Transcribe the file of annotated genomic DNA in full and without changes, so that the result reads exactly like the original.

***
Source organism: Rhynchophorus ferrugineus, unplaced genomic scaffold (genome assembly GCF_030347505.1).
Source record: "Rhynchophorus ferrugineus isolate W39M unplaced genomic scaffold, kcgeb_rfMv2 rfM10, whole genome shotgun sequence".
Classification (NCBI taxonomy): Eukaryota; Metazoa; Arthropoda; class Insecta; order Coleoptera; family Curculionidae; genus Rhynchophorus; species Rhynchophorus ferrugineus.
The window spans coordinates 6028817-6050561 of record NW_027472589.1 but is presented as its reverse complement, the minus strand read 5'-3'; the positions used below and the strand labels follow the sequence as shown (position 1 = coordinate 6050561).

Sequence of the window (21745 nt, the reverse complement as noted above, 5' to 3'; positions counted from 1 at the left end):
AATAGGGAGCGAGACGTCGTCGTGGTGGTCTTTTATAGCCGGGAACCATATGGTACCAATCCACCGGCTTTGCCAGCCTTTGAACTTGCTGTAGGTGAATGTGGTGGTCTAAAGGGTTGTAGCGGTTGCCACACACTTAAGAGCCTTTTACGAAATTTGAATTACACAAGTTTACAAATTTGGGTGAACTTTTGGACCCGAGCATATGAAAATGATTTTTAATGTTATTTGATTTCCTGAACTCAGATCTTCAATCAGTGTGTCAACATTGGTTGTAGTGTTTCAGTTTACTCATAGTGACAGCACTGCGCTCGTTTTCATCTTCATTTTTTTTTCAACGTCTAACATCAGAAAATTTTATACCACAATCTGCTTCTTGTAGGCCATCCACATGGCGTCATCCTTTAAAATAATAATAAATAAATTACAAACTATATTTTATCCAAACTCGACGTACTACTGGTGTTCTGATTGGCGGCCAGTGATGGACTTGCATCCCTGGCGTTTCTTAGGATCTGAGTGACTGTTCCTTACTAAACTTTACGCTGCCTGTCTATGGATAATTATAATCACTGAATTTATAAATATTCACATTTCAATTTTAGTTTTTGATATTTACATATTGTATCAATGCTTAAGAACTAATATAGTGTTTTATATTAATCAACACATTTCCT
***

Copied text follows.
Source organism: Rhynchophorus ferrugineus, unplaced genomic scaffold (genome assembly GCF_030347505.1).
Source record: "Rhynchophorus ferrugineus isolate W39M unplaced genomic scaffold, kcgeb_rfMv2 rfM10, whole genome shotgun sequence".
Classification (NCBI taxonomy): Eukaryota; Metazoa; Arthropoda; class Insecta; order Coleoptera; family Curculionidae; genus Rhynchophorus; species Rhynchophorus ferrugineus.
The window spans coordinates 6028817-6050561 of record NW_027472589.1 but is presented as its reverse complement, the minus strand read 5'-3'; the positions used below and the strand labels follow the sequence as shown (position 1 = coordinate 6050561).

Sequence of the window (21745 nt, the reverse complement as noted above, 5' to 3'; positions counted from 1 at the left end):
AATAGGGAGCGAGACGTCGTCGTGGTGGTCTTTTATAGCCGGGAACCATATGGTACCAATCCACCGGCTTTGCCAGCCTTTGAACTTGCTGTAGGTGAATGTGGTGGTCTAAAGGGTTGTAGCGGTTGCCACACACTTAAGAGCCTTTTACGAAATTTGAATTACACAAGTTTACAAATTTGGGTGAACTTTTGGACCCGAGCATATGAAAATGATTTTTAATGTTATTTGATTTCCTGAACTCAGATCTTCAATCAGTGTGTCAACATTGGTTGTAGTGTTTCAGTTTACTCATAGTGACAGCACTGCGCTCGTTTTCATCTTCATTTTTTTTTCAACGTCTAACATCAGAAAATTTTATACCACAATCTGCTTCTTGTAGGCCATCCACATGGCGTCATCCTTTAAAATAATAATAAATAAATTACAAACTATATTTTATCCAAACTCGACGTACTACTGGTGTTCTGATTGGCGGCCAGTGATGGACTTGCATCCCTGGCGTTTCTTAGGATCTGAGTGACTGTTCCTTACTAAACTTTACGCTGCCTGTCTATGGATAATTATAATCACTGAATTTATAAATATTCACATTTCAATTTTAGTTTTTGATATTTACATATTGTATCAATGCTTAAGAACTAATATAGTGTTTTATATTAATCAACACATTTCCT